Why does linguistic development differ from one child to another?

Children develop language skills at different rates. This is particularly evident during their first four years, but differences in linguistic ability remain up to school age, and also later in life. We do n0t know the reason for these differences, or their exact nature.

Do children differ only in their vocabulary and pronunciation, or also in their grammar and interaction with others? Is it conceivable that all children follow their own language curve, or are there a few potential pathways? And do they choose the route themselves or could it be due to the child’s interaction with their surroundings? These are some of the questions being addressed by the researchers in this project.

The reason for the project is that many studies of linguistic development in seemingly comparable groups of children arrive at differing findings. The children studied have been of the same ages, usually measured in months, and evaluations have been made using the same or similar language tests. The research team in the present project instead hopes to resolve the matter by studying the individual child’s development.

Over a seven-year period a longitudinal study of child language acquisition – the MINT project – followed 65 children and their parents starting when the children were three months old. Over the period (2013–2020), interactions between parents and children were filmed every three months, from when the children were three months old until they reached the age of four, as well as on three additional occasions up to the age of seven.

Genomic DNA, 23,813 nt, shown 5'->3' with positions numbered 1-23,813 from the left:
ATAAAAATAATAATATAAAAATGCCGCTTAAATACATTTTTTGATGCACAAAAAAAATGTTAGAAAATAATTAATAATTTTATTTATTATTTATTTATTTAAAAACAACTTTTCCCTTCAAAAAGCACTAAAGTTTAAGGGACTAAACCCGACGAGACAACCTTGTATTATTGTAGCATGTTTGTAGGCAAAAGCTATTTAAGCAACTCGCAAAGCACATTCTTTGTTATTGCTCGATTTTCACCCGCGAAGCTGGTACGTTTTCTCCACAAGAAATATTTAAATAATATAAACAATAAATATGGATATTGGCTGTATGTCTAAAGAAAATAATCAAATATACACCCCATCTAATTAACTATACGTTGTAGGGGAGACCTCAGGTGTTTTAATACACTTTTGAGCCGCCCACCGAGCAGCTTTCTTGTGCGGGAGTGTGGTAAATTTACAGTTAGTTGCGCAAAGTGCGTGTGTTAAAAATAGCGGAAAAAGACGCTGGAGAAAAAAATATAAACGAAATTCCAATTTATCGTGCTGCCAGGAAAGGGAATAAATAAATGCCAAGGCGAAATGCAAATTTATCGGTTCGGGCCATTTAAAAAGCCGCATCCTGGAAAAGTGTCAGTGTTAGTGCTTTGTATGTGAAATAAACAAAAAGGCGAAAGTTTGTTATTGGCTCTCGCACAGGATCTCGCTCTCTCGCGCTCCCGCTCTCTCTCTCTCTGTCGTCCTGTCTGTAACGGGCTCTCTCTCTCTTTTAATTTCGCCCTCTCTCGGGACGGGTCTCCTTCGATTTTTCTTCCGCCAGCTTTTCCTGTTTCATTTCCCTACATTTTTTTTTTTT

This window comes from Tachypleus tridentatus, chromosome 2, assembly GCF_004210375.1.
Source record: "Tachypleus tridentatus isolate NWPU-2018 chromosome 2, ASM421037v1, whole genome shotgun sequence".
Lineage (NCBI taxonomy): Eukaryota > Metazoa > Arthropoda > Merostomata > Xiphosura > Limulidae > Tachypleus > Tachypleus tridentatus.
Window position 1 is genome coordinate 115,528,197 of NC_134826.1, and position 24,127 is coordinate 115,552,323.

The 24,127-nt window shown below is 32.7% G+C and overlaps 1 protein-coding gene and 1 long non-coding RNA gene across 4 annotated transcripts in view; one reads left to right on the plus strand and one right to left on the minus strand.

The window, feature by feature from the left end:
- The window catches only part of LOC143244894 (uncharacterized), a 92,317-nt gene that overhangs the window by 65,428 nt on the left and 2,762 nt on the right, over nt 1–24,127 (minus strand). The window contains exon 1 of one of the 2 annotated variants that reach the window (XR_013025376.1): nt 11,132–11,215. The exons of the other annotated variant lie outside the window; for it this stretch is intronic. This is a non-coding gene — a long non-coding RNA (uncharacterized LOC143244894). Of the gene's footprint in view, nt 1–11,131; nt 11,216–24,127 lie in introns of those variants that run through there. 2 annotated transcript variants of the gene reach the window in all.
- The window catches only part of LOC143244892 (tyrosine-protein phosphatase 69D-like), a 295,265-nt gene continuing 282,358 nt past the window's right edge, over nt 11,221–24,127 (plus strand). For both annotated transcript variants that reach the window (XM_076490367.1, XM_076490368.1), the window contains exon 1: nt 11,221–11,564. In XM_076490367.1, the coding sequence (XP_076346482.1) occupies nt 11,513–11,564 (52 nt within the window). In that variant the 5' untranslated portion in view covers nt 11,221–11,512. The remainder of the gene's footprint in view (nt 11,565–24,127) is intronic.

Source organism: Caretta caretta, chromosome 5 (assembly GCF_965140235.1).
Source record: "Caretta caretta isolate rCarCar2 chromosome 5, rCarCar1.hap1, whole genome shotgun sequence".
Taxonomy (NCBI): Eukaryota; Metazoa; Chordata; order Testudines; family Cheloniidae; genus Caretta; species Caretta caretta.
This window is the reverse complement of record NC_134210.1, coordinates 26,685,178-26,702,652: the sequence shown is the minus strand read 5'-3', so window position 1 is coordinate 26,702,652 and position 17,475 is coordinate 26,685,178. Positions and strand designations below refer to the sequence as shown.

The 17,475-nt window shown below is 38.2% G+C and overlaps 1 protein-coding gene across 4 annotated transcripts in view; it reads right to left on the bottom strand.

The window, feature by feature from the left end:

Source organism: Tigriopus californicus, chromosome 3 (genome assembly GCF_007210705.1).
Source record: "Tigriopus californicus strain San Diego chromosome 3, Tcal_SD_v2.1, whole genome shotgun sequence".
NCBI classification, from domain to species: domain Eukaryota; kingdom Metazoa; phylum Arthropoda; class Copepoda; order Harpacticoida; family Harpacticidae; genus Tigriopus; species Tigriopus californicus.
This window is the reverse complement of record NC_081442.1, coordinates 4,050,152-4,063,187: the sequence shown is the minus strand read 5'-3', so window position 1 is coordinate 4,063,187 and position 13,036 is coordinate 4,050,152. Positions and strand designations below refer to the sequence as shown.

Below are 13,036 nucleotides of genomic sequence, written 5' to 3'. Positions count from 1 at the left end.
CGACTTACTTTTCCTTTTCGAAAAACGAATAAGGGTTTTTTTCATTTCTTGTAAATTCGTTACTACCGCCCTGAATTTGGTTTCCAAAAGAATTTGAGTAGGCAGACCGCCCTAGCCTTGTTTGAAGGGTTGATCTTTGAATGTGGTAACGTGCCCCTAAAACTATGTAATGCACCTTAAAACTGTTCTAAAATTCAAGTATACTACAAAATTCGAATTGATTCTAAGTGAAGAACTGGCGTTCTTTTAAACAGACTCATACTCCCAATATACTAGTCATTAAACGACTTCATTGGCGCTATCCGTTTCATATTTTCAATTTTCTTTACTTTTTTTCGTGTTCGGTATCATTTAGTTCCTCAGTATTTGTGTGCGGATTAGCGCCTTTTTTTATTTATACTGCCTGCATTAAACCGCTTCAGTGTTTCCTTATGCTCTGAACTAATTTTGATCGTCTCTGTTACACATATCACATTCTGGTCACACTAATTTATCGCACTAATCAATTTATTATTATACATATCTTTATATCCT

The children were filmed in a specially designed studio containing age-appropriate toys, cushions and soft toys. The children were also tested on their working memory, attentiveness, and ability to imitate and play symbolically. Their parents completed questionnaires about the family situation, income, education, siblings, number of languages spoken, etc. 

The researchers intend to reuse this extensive material to examine two h potheses about child language development. The first is that different children follow different curves for various language parameters: vocabulary, morphology, grammar, working memory, etc., but follow the same general development curve – their abilities develop in the same order but at different times. The second is that children’s language develops individually via different pathways without any shared trajectory. Factors other than age may then be a better basis for comparing children.

“Replacing age as the lowest common denominator in first language acquisition (FLA) by investigating individual children’s trajectories”.

Principal investigator:
Associate Professor Tove Nilsson Gerholm

Stockholm University
Tatjana von Rosen

Stockholm University

SEK 4.5 million